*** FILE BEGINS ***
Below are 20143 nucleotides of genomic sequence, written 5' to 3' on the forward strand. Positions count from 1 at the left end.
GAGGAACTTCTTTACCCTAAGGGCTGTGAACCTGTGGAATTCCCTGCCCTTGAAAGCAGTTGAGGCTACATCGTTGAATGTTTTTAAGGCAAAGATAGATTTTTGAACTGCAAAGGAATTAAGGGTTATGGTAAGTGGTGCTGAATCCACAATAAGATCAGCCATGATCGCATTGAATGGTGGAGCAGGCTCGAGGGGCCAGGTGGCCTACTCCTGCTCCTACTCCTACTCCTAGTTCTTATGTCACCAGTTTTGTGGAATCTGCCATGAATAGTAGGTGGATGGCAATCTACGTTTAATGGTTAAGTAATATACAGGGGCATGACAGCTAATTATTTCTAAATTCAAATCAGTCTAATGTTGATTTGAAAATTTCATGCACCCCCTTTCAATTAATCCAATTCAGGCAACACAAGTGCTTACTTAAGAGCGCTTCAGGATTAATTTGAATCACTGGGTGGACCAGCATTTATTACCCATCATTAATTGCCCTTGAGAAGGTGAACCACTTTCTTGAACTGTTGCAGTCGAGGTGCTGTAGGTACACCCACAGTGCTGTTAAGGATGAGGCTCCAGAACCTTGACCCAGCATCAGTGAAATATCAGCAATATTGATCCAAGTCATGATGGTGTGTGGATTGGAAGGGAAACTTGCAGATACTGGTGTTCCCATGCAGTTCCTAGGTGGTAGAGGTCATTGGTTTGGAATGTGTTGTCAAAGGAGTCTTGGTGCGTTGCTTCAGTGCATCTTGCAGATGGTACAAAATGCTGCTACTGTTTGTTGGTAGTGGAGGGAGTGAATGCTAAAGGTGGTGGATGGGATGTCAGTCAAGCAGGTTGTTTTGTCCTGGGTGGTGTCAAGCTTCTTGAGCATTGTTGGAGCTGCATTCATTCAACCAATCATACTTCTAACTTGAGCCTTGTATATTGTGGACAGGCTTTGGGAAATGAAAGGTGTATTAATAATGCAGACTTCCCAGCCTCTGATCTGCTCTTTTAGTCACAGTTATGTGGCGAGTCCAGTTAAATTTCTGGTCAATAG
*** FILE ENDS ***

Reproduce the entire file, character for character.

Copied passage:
Below are 20143 nucleotides of genomic sequence, written 5' to 3' on the forward strand. Positions count from 1 at the left end.
GAGGAACTTCTTTACCCTAAGGGCTGTGAACCTGTGGAATTCCCTGCCCTTGAAAGCAGTTGAGGCTACATCGTTGAATGTTTTTAAGGCAAAGATAGATTTTTGAACTGCAAAGGAATTAAGGGTTATGGTAAGTGGTGCTGAATCCACAATAAGATCAGCCATGATCGCATTGAATGGTGGAGCAGGCTCGAGGGGCCAGGTGGCCTACTCCTGCTCCTACTCCTACTCCTAGTTCTTATGTCACCAGTTTTGTGGAATCTGCCATGAATAGTAGGTGGATGGCAATCTACGTTTAATGGTTAAGTAATATACAGGGGCATGACAGCTAATTATTTCTAAATTCAAATCAGTCTAATGTTGATTTGAAAATTTCATGCACCCCCTTTCAATTAATCCAATTCAGGCAACACAAGTGCTTACTTAAGAGCGCTTCAGGATTAATTTGAATCACTGGGTGGACCAGCATTTATTACCCATCATTAATTGCCCTTGAGAAGGTGAACCACTTTCTTGAACTGTTGCAGTCGAGGTGCTGTAGGTACACCCACAGTGCTGTTAAGGATGAGGCTCCAGAACCTTGACCCAGCATCAGTGAAATATCAGCAATATTGATCCAAGTCATGATGGTGTGTGGATTGGAAGGGAAACTTGCAGATACTGGTGTTCCCATGCAGTTCCTAGGTGGTAGAGGTCATTGGTTTGGAATGTGTTGTCAAAGGAGTCTTGGTGCGTTGCTTCAGTGCATCTTGCAGATGGTACAAAATGCTGCTACTGTTTGTTGGTAGTGGAGGGAGTGAATGCTAAAGGTGGTGGATGGGATGTCAGTCAAGCAGGTTGTTTTGTCCTGGGTGGTGTCAAGCTTCTTGAGCATTGTTGGAGCTGCATTCATTCAACCAATCATACTTCTAACTTGAGCCTTGTATATTGTGGACAGGCTTTGGGAAATGAAAGGTGTATTAATAATGCAGACTTCCCAGCCTCTGATCTGCTCTTTTAGTCACAGTTATGTGGCGAGTCCAGTTAAATTTCTGGTCAATAG